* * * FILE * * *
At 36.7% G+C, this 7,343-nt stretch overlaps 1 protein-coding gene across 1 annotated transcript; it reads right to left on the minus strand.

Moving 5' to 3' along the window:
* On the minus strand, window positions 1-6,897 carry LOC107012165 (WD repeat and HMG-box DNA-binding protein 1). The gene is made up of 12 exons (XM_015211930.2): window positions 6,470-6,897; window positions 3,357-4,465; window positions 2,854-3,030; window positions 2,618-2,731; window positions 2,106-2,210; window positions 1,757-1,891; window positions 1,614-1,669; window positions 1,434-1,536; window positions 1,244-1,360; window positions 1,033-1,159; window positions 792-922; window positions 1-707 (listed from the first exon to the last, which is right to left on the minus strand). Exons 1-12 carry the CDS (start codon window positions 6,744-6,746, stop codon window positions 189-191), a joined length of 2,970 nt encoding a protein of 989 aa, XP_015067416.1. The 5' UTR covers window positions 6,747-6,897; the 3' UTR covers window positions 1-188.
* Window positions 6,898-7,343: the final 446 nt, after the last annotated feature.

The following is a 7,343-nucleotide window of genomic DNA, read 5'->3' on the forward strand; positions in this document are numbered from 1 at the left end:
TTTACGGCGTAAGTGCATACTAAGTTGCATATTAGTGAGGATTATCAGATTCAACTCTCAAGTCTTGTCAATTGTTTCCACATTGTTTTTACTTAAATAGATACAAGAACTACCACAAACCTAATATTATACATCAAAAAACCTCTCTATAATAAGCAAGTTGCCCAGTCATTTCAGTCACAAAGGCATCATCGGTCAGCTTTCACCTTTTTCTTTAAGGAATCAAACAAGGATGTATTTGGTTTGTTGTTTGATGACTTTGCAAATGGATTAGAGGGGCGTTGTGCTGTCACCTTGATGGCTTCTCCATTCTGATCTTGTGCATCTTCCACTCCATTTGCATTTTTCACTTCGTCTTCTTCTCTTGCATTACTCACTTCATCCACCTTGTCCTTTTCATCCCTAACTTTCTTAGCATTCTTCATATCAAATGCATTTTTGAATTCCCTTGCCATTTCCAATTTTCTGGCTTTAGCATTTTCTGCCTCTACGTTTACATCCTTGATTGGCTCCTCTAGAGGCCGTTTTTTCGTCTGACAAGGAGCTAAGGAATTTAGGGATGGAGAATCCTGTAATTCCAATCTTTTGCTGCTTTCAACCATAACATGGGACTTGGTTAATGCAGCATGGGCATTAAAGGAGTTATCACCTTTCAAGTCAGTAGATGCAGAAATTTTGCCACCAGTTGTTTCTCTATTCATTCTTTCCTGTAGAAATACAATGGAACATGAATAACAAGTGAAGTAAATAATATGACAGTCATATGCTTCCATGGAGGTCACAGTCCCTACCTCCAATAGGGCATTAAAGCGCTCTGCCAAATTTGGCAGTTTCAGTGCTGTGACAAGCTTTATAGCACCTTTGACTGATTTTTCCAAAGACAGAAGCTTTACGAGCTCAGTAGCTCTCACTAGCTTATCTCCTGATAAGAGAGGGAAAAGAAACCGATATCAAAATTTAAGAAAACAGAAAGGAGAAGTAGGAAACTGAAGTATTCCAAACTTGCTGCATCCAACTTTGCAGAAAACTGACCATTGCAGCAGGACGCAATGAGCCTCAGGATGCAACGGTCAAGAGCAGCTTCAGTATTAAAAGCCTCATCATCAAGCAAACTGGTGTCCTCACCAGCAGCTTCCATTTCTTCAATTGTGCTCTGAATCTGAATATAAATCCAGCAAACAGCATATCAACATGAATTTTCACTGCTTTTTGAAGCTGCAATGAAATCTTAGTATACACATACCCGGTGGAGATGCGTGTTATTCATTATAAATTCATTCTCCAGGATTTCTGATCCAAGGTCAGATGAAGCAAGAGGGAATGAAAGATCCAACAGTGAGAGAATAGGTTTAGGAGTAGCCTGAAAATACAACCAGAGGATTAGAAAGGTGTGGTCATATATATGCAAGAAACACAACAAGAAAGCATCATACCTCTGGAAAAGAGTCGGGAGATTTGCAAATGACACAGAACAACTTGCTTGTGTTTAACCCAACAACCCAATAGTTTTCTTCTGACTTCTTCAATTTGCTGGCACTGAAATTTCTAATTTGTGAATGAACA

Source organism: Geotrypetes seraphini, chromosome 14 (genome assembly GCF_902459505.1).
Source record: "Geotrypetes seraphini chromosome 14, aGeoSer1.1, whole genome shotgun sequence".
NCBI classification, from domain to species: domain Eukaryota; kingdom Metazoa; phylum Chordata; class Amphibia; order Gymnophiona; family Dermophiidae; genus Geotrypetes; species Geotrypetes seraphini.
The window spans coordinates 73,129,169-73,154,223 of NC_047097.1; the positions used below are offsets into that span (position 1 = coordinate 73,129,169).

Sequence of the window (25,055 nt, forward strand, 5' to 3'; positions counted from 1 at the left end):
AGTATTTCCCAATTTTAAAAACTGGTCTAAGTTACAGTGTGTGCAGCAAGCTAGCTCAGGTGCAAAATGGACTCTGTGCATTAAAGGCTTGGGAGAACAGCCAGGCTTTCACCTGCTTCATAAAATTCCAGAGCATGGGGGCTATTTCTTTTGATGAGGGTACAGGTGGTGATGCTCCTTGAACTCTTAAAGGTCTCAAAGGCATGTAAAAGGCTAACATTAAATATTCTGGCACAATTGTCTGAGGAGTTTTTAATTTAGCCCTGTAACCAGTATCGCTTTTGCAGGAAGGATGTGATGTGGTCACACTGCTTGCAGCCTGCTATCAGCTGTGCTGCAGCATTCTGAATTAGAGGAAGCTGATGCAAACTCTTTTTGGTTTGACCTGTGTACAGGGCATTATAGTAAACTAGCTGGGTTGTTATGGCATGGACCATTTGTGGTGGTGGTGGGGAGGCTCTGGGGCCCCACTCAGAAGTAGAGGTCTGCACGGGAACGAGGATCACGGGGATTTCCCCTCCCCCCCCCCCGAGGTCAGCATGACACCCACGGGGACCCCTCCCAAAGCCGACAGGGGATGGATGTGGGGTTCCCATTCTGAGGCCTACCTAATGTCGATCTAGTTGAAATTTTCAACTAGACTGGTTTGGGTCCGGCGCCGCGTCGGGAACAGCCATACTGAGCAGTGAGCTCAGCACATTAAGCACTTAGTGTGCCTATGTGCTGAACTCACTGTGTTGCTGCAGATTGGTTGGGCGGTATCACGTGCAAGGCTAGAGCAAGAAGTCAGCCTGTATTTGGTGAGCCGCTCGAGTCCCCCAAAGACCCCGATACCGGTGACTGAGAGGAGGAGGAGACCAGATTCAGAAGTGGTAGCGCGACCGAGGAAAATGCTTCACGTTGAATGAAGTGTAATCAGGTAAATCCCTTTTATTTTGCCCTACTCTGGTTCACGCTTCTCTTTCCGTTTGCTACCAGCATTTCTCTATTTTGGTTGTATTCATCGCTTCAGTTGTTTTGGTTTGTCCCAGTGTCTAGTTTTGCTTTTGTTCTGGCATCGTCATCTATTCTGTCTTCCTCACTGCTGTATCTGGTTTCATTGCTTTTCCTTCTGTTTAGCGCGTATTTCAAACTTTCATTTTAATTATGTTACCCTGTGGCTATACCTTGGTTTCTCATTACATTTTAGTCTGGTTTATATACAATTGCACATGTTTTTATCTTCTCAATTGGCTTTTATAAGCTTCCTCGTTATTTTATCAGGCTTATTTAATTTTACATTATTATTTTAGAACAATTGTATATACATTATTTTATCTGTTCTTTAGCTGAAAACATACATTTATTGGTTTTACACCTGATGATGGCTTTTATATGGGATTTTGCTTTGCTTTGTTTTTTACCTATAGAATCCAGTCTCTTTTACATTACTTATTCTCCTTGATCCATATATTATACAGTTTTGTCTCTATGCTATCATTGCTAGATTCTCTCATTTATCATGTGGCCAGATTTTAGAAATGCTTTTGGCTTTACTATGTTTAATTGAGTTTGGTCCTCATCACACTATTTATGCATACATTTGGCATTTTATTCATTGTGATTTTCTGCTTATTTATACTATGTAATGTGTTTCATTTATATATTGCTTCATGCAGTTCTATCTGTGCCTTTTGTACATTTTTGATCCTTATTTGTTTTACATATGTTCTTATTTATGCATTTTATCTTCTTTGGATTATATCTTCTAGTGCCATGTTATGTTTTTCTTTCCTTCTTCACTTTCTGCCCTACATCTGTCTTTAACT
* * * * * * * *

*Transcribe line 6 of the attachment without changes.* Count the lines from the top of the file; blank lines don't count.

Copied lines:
TTTACGGCGTAAGTGCATACTAAGTTGCATATTAGTGAGGATTATCAGATTCAACTCTCAAGTCTTGTCAATTGTTTCCACATTGTTTTTACTTAAATAGATACAAGAACTACCACAAACCTAATATTATACATCAAAAAACCTCTCTATAATAAGCAAGTTGCCCAGTCATTTCAGTCACAAAGGCATCATCGGTCAGCTTTCACCTTTTTCTTTAAGGAATCAAACAAGGATGTATTTGGTTTGTTGTTTGATGACTTTGCAAATGGATTAGAGGGGCGTTGTGCTGTCACCTTGATGGCTTCTCCATTCTGATCTTGTGCATCTTCCACTCCATTTGCATTTTTCACTTCGTCTTCTTCTCTTGCATTACTCACTTCATCCACCTTGTCCTTTTCATCCCTAACTTTCTTAGCATTCTTCATATCAAATGCATTTTTGAATTCCCTTGCCATTTCCAATTTTCTGGCTTTAGCATTTTCTGCCTCTACGTTTACATCCTTGATTGGCTCCTCTAGAGGCCGTTTTTTCGTCTGACAAGGAGCTAAGGAATTTAGGGATGGAGAATCCTGTAATTCCAATCTTTTGCTGCTTTCAACCATAACATGGGACTTGGTTAATGCAGCATGGGCATTAAAGGAGTTATCACCTTTCAAGTCAGTAGATGCAGAAATTTTGCCACCAGTTGTTTCTCTATTCATTCTTTCCTGTAGAAATACAATGGAACATGAATAACAAGTGAAGTAAATAATATGACAGTCATATGCTTCCATGGAGGTCACAGTCCCTACCTCCAATAGGGCATTAAAGCGCTCTGCCAAATTTGGCAGTTTCAGTGCTGTGACAAGCTTTATAGCACCTTTGACTGATTTTTCCAAAGACAGAAGCTTTACGAGCTCAGTAGCTCTCACTAGCTTATCTCCTGATAAGAGAGGGAAAAGAAACCGATATCAAAATTTAAGAAAACAGAAAGGAGAAGTAGGAAACTGAAGTATTCCAAACTTGCTGCATCCAACTTTGCAGAAAACTGACCATTGCAGCAGGACGCAATGAGCCTCAGGATGCAACGGTCAAGAGCAGCTTCAGTATTAAAAGCCTCATCATCAAGCAAACTGGTGTCCTCACCAGCAGCTTCCATTTCTTCAATTGTGCTCTGAATCTGAATATAAATCCAGCAAACAGCATATCAACATGAATTTTCACTGCTTTTTGAAGCTGCAATGAAATCTTAGTATACACATACCCGGTGGAGATGCGTGTTATTCATTATAAATTCATTCTCCAGGATTTCTGATCCAAGGTCAGATGAAGCAAGAGGGAATGAAAGATCCAACAGTGAGAGAATAGGTTTAGGAGTAGCCTGAAAATACAACCAGAGGATTAGAAAGGTGTGGTCATATATATGCAAGAAACACAACAAGAAAGCATCATACCTCTGGAAAAGAGTCGGGAGATTTGCAAATGACACAGAACAACTTGCTTGTGTTTAACCCAACAACCCAATAGTTTTCTTCTGACTTCTTCAATTTGCTGGCACTGAAATTTCTAATTTGTGAATGAACA